WASHINGTON — The White House announced on Wednesday that chief strategist Steve Bannon is leaving his position on the Principals Committee of the National Security Council. White House officials explained the move as part of a planned “realignment” of the NSC, which is a group of top officials that advises the president on national security and foreign policy.
Bannon became the chief executive of Trump’s presidential campaign last August. He was previously the chairman of the conservative media outlet Breitbart News. Bannon’s association with the firebrand conservative site, which has delighted in flouting political correctness, attacking the Republican establishment, and promoting nationalist anti-immigration policies, made his role in Trump’s administration controversial. Bannon’s position on the NSC was announced shortly after Trump’s inauguration in January. The move immediately drew vocal opposition from Democrats including House Minority Leader Nancy Pelosi, who called Bannon a “white supremacist.”
The White House announced Bannon’s departure in a regulatory filing that made two other changes to the NSC. Bloomberg’s Jennifer Jacobs was first to report on the filing.
A senior White House official told reporters Bannon was initially put on the NSC to supervise Trump’s National Security Adviser Mike Flynn’s efforts to “deoperationalize,” or streamline, the council. Since that process is now concluded and Flynn is no longer in the administration, the official said Bannon’s presence was no longer necessary.
“Look, Steve was put on the NSC from the get-go as a check on Mike Flynn,” the official said.
Flynn was fired from his position as national security adviser in February after it was revealed he misled Vice President Mike Pence about his conversations with Russian Ambassador Sergei Kislyak. Earlier this week, his attorney indicated Flynn might be willing to testify in the ongoing investigations into Russian interference in last year’s election and Trump aides’ contacts with officials from that country.
According to ABC News, “The removal of Bannon comes as part of a makeover of the NSC led by Flynn’s national security adviser replacement, Army Lt. Gen. H.R. McMaster. The positions of energy secretary (Rick Perry), director of national intelligence (Dan Coats), CIA director (Mike Pompeo) and chairman of the Joint Chiefs of Staff (Marine Corps Gen. Joseph Dunford) were added to the principals committee as ’regular attendees.’”
Despite the questions currently swirling around Flynn, the senior White House official dismissed the idea that Bannon was serving as a “check” on him due to a lack of trust. Rather, the official said, it was simply to ensure that the mission of “deoperationalizing” the NSC was successful. The official said the council had become “bloated” and “bureaucratic” under Trump’s predecessor, President Barack Obama, and that the number of people reporting directly to the head of the council, more than 25, has been reduced to four “tunnels.”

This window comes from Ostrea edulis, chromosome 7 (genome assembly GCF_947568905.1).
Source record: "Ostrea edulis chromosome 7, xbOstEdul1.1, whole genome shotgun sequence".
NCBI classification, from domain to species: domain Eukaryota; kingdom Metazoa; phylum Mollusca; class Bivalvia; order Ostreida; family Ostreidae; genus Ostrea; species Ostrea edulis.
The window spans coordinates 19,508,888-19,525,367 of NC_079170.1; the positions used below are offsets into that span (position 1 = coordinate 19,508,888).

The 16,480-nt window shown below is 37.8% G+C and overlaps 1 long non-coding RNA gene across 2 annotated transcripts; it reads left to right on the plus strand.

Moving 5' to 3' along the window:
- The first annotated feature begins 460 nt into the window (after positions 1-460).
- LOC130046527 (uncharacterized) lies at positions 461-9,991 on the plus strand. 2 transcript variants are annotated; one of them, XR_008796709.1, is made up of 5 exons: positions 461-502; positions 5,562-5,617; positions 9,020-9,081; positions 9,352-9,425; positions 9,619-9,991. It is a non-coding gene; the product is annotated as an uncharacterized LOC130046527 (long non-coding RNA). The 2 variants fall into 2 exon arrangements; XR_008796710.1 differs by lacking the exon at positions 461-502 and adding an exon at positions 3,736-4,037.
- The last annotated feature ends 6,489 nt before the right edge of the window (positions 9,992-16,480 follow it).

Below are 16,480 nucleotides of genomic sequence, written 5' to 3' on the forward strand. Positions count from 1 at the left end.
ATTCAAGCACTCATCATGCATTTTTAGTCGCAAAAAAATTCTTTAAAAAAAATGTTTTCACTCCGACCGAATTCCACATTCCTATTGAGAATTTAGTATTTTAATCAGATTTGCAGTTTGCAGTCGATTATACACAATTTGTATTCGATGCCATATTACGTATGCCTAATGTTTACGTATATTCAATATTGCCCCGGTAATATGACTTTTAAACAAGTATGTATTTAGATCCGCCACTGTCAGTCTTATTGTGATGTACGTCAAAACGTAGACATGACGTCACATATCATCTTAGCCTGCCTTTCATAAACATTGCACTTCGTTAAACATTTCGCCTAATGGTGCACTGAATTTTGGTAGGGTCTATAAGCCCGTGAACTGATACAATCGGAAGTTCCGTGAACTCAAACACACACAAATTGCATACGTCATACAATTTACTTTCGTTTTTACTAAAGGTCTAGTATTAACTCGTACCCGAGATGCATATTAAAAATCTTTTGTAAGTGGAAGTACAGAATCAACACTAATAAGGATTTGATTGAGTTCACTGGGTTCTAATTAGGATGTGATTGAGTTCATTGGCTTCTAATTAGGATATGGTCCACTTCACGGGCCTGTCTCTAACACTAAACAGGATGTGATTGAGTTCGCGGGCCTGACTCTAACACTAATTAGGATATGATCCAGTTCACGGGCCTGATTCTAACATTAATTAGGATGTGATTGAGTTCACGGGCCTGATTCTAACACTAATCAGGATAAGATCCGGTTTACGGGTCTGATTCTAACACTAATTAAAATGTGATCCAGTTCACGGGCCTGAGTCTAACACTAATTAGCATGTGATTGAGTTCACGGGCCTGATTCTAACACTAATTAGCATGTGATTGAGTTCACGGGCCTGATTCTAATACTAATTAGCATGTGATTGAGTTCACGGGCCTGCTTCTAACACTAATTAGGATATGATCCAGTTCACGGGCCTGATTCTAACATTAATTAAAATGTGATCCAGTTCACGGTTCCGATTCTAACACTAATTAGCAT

“Everything is much more streamlined so that decision making is much more deliberative and it doesn’t take months to get a decision,” the official said.
Flynn was replaced by Lt. Gen. H.R. McMaster. The White House official said the other parts of the regulatory filing were organizational changes requested by McMaster. The official further said part of the reason Bannon was no longer needed was that his “philosophy” was in sync with McMaster’s.
“Steve was very instrumental in bringing on McMaster. Since McMaster basically shared his vision and view, there was no need for Steve to stay on,” the official said.
The official attempted to cut off speculation there was a clash between McMaster and Bannon, claiming Bannon attended only one NSC meeting and citing this as proof his role was only intended to involve initial supervision.
“I know how some people are going to interpret this. For what it’s worth, just to prove the point, since day one, Steve has only ever attended one NSC meeting. … This was never meant as he’s going to sit in there,” the official said.
The senior White House official declined to comment on who ultimately decided to remove Bannon from the NSC.
“I’m not going to get into the decision making,” the official said.
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